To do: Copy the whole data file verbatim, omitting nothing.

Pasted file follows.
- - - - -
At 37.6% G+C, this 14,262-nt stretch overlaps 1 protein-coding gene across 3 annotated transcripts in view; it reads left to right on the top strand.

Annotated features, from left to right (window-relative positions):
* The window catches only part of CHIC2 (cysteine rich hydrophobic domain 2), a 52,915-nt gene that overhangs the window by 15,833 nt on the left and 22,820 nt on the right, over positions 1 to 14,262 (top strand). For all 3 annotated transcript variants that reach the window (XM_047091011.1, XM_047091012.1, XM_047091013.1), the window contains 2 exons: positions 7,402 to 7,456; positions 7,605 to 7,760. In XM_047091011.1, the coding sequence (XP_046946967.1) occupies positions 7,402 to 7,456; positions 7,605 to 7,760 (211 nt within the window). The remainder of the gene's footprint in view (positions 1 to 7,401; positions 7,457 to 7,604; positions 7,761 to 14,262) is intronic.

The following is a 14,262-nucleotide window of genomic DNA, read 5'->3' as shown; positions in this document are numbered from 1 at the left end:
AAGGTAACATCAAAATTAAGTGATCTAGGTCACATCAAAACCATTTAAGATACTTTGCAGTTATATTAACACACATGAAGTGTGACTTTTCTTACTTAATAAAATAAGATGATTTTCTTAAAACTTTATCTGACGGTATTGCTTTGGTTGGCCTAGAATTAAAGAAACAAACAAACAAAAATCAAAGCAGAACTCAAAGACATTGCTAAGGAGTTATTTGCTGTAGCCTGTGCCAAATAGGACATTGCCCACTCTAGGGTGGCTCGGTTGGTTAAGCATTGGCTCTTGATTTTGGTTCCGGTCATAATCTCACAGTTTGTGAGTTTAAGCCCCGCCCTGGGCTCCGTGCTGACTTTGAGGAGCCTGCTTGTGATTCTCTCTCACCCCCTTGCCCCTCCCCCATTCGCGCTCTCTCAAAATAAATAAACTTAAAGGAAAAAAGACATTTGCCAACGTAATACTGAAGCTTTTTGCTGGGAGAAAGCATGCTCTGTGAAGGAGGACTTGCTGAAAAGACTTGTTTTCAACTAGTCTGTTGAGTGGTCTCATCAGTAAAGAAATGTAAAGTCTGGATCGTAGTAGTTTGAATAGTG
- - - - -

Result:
At 37.6% G+C, this 14,262-nt stretch overlaps 1 protein-coding gene across 3 annotated transcripts in view; it reads left to right on the top strand.

Annotated features, from left to right (window-relative positions):
* The window catches only part of CHIC2 (cysteine rich hydrophobic domain 2), a 52,915-nt gene that overhangs the window by 15,833 nt on the left and 22,820 nt on the right, over positions 1 to 14,262 (top strand). For all 3 annotated transcript variants that reach the window (XM_047091011.1, XM_047091012.1, XM_047091013.1), the window contains 2 exons: positions 7,402 to 7,456; positions 7,605 to 7,760. In XM_047091011.1, the coding sequence (XP_046946967.1) occupies positions 7,402 to 7,456; positions 7,605 to 7,760 (211 nt within the window). The remainder of the gene's footprint in view (positions 1 to 7,401; positions 7,457 to 7,604; positions 7,761 to 14,262) is intronic.

The following is a 14,262-nucleotide window of genomic DNA, read 5'->3' as shown; positions in this document are numbered from 1 at the left end:
AAGGTAACATCAAAATTAAGTGATCTAGGTCACATCAAAACCATTTAAGATACTTTGCAGTTATATTAACACACATGAAGTGTGACTTTTCTTACTTAATAAAATAAGATGATTTTCTTAAAACTTTATCTGACGGTATTGCTTTGGTTGGCCTAGAATTAAAGAAACAAACAAACAAAAATCAAAGCAGAACTCAAAGACATTGCTAAGGAGTTATTTGCTGTAGCCTGTGCCAAATAGGACATTGCCCACTCTAGGGTGGCTCGGTTGGTTAAGCATTGGCTCTTGATTTTGGTTCCGGTCATAATCTCACAGTTTGTGAGTTTAAGCCCCGCCCTGGGCTCCGTGCTGACTTTGAGGAGCCTGCTTGTGATTCTCTCTCACCCCCTTGCCCCTCCCCCATTCGCGCTCTCTCAAAATAAATAAACTTAAAGGAAAAAAGACATTTGCCAACGTAATACTGAAGCTTTTTGCTGGGAGAAAGCATGCTCTGTGAAGGAGGACTTGCTGAAAAGACTTGTTTTCAACTAGTCTGTTGAGTGGTCTCATCAGTAAAGAAATGTAAAGTCTGGATCGTAGTAGTTTGAATAGTG